- You really want to passthrough the Broadcom 3008 SAS3 AOC controller to the VM. This is the most important part of a successful virtualization mission. I would not consider it executed before drivers were blocked from kernel load in the host.

- Storage configuration: Typically you'd want a single pool, or divide pools by performance requirement and occasionally in specific cases by redundancy requirement.
Closer to the typical forum guidelines would be a single pool out of the 8tb's, using a mixture of drives in each vdev (the 8tb's at least). 18 drives, perfect 3xRaidz2 - 6 drive wide.

-The Raidz1 on 5x10TB drives is a massive <yikes>.

-WD80EFAX, are these part of the SMR scandal or not?

- You don't need to pass through NICs, at least not for starters. In case you experience network speed issues that somehow are wierd, this is a route to experiment if a passed through NIC would solve.

On the proxmox setup plan you have, a few comments:
- You have such a beautiful amount of overkill in the host drive setup.

- The proxmox system drive will grant free space for you to store VMs.
That is, your 256GB will be plentiful alone, adding the 512GB NVMe directly to the host is a waste, merely for VM storage.
I'd see two use cases:
I have not tried to pass through an individual NVMe drive - If it can be done in a safe manner,
I'd look to use it as LARC, OR as a fast storage in TrueNAS, with intention to host VMs.

TrueNAS excels at delivering storage. Thus, In proxmox setups I like to have the virtualized TrueNAS serving data to host VMs. In my setup, I've a cluster where one virtualized instance of TrueNAS is serving the cluster with storage for VMs.

Random Heads up:
- Be careful during setup, the 'local-zfs' setup dialogue is hidden during setup (browse around during installation and you'll find). It is important as otherwise you'll loose out on replication of this storage area, of VMs. Something that'll come in handy when playing with clusters (which is an unavoidable path....).

- Follow the pass through recommendations in the pve manual. Do the checks if driver modules are actually being blocked.

- Startup & shutdown orders - a big hassle for All-in-One setups, client VMs hosted by a TrueNAS Vm need the storage to become available prior to booting. In ESXi this was a major inconvenience. In my experience, this is a non-issue in proxmox (maybe - guessing wildly - the VM's keep trying to start, rather than timing out as per ESXi standard?). In case you'd like, boot order and delays can be set individually.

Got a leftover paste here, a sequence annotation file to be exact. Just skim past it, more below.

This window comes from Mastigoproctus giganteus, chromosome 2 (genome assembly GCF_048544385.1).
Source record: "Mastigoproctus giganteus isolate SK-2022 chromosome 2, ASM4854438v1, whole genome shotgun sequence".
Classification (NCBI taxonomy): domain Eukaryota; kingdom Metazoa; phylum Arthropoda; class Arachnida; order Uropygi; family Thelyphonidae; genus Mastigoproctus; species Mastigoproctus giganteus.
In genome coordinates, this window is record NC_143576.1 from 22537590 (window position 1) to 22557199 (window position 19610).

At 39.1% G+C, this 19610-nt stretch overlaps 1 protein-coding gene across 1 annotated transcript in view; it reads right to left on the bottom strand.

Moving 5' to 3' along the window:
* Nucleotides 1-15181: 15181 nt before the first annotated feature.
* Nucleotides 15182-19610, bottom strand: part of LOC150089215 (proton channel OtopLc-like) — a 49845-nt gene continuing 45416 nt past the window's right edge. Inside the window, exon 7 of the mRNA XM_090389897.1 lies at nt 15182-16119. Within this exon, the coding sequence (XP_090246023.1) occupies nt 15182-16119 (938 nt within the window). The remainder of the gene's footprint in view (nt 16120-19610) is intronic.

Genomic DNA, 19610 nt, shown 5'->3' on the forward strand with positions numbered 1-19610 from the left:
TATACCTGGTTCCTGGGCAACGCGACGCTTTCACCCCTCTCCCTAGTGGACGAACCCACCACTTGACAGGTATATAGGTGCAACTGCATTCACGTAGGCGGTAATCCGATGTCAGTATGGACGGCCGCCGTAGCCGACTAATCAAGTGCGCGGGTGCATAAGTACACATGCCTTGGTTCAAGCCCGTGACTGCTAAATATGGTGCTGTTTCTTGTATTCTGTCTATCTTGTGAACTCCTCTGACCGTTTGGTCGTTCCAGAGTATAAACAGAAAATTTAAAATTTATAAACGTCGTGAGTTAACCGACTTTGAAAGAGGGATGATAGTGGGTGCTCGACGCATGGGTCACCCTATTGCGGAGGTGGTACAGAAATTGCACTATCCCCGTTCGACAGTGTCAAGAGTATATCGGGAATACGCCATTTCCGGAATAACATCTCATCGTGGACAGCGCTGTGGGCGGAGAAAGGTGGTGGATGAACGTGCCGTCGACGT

- Lack of guest agent; this means the gracefulness in shutdowns are not equal in proxmox to that of ESXi. There are potential fixes, by experimenting with different CPU emulations. I've used default successfully. I recognize this to be the largest pitfall of proxmox & bsd at this point in time.

- There are a lot of things that you can learn and be inspired by from the ESXi documented implementations around the forum. Some of the scripts, setups and cool features are really well thought out. Look through the resource section or search, IIRC Spearfoot and Stux have done excellent script setups, also joeschmuck has a fantastic thread. Insights from these readings are definitely traversal to proxmox setups.

- You've a dual socket system. Those have some performance penalty interaction with passthrough nvme drives if not configured correctly. I'll leave a link to a source on the proxmox forum.
In case the link dies, TLDR; enable NUMA, enable dual sockets to the VM, set CPUtype to Host to allow for proper mapping, and full potential.
Be mindful of CPU settings, as it can have impact upon migration of VM's within a cluster. Definitely if host CPUs are different.

I wish you the best of luck.
Hope to hear more about your pilgramage to proxmox ;)